HRI2020 has already kicked off with workshops and the Industry Talks Session on April 3, however the first release of videos has only just gone online with the welcome from General Chairs Tony Belpaeme, ID Lab, University of Ghent and James Young, University of Manitoba.
The YouTube originals series “The Age of A.I.” was released in December 2019. If you haven’t already seen it now could be a good time to catch up – with much of the world in enforced or voluntary isolation many of us will be stuck at home with hours to fill. Sit back and marvel at the many incredible, and often heart-warming, applications of AI.
By Xue Bin (Jason) Peng
Whether it’s a dog chasing after a ball, or a monkey swinging through the trees, animals can effortlessly perform an incredibly rich repertoire of agile locomotion skills. But designing controllers that enable legged robots to replicate these agile behaviors can be a very challenging task. The superior agility seen in animals, as compared to robots, might lead one to wonder: can we create more agile robotic controllers with less effort by directly imitating animals?
By Rob Matheson
A simulation system invented at MIT to train driverless cars creates a photorealistic world with infinite steering possibilities, helping the cars learn to navigate a host of worse-case scenarios before cruising down real streets.
By Nicola Nosengo
Drones can do many things, but avoiding obstacles is not their strongest suit yet – especially when they move quickly. Although many flying robots are equipped with cameras that can detect obstacles, it typically takes from 20 to 40 milliseconds for the drone to process the image and react. It may seem quick, but it is not enough to avoid a bird or another drone, or even a static obstacle when the drone itself is flying at high speed. This can be a problem when drones are used in unpredictable environments, or when there are many of them flying in the same area.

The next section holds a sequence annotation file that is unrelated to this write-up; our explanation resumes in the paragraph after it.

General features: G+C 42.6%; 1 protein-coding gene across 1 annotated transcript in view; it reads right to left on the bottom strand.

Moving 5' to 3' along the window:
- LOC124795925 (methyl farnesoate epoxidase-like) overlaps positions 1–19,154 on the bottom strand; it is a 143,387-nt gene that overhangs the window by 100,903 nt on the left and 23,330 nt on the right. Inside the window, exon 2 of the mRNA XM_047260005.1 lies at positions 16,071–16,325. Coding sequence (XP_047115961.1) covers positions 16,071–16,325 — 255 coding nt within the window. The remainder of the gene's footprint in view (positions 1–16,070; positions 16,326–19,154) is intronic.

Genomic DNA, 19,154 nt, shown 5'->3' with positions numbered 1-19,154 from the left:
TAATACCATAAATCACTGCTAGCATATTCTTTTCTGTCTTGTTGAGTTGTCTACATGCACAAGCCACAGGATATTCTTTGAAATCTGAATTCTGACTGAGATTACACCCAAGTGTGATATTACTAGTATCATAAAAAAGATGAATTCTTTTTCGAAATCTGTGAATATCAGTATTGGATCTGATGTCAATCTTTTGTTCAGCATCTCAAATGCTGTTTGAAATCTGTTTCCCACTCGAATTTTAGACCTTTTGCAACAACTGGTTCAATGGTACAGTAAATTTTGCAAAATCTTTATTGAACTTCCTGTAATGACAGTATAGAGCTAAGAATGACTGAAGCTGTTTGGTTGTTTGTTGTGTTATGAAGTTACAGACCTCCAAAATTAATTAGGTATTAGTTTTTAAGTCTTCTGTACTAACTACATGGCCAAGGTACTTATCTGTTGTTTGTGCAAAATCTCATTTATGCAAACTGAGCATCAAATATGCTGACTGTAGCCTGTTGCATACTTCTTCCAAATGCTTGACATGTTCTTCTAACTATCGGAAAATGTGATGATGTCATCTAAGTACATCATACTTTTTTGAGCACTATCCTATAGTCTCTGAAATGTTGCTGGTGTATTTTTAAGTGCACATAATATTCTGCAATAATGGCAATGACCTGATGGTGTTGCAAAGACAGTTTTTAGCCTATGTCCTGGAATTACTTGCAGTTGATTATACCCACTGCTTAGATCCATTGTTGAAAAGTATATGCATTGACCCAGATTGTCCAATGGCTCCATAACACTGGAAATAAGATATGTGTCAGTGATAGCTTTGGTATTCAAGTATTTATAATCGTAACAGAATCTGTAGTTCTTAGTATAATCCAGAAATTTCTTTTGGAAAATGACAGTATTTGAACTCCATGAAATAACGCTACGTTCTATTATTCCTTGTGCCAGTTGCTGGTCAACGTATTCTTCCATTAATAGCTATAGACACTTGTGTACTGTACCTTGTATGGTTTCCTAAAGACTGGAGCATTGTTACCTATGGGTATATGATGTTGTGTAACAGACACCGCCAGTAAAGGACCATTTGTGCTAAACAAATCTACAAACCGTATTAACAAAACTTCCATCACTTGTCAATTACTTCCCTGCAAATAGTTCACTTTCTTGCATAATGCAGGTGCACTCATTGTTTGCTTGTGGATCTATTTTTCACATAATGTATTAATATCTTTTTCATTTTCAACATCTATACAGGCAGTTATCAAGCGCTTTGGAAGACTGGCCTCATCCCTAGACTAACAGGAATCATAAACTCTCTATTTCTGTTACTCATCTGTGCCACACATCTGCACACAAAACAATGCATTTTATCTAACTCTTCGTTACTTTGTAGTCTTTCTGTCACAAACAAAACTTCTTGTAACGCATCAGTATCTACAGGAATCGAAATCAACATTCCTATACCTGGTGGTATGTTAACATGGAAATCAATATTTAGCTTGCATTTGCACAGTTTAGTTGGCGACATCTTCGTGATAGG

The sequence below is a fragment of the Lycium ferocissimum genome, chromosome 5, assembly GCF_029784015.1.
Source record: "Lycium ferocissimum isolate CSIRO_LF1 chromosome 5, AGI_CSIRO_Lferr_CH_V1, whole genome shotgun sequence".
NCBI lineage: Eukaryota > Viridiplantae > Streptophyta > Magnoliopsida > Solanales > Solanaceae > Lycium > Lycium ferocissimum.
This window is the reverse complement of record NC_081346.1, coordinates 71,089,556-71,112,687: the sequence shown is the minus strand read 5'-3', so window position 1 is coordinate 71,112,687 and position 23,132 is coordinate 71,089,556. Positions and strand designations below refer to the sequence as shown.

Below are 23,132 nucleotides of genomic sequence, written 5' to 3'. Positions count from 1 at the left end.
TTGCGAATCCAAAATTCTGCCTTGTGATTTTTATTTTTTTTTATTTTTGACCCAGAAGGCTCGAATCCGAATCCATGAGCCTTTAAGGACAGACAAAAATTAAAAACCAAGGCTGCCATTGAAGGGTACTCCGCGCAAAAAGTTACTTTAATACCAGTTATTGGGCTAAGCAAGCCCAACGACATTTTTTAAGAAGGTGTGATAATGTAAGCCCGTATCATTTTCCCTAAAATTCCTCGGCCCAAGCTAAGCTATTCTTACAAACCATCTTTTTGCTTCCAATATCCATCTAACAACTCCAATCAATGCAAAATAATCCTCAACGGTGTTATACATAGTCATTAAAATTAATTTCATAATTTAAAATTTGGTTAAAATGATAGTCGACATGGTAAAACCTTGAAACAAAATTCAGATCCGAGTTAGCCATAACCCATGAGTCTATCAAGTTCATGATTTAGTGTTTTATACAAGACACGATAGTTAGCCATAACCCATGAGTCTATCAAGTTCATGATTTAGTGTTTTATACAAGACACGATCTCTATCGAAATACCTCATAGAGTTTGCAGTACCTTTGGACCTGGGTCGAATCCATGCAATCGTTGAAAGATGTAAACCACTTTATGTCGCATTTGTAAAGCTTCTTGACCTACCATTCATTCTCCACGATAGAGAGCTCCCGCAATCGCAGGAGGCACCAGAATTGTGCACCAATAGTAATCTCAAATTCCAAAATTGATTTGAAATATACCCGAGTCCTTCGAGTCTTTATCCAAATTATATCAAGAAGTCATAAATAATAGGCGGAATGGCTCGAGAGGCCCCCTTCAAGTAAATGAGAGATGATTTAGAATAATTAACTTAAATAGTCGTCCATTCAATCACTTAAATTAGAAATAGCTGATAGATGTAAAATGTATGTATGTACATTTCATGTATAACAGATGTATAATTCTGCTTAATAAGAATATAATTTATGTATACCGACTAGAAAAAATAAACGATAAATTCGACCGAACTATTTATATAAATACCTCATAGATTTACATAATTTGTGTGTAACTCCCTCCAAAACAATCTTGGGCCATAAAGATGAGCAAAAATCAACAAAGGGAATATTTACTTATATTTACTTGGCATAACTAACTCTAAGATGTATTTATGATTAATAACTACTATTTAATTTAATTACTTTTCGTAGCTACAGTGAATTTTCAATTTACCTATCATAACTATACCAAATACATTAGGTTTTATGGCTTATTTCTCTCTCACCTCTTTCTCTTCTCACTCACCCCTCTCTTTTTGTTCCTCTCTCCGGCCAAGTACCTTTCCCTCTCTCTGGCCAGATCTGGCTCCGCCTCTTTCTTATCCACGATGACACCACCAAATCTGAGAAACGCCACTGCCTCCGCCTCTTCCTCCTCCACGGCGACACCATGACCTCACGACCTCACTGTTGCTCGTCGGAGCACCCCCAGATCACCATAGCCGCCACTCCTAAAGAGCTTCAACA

Reinforcement learning has seen a great deal of success in solving complex decision making problems ranging from robotics to games to supply chain management to recommender systems. Despite their success, deep reinforcement learning algorithms can be exceptionally difficult to use, due to unstable training, sensitivity to hyperparameters, and generally unpredictable and poorly understood convergence properties. Multiple explanations, and corresponding solutions, have been proposed for improving the stability of such methods, and we have seen good progress over the last few years on these algorithms. In this blog post, we will dive deep into analyzing a central and underexplored reason behind some of the problems with the class of deep RL algorithms based on dynamic programming, which encompass the popular DQN and soft actor-critic (SAC) algorithms – the detrimental connection between data distributions and learned models.
By Rob Matheson
Training interactive robots may one day be an easy job for everyone, even those without programming expertise. Roboticists are developing automated robots that can learn new tasks solely by observing humans. At home, you might someday show a domestic robot how to do routine chores. In the workplace, you could train robots like new employees, showing them how to perform many duties.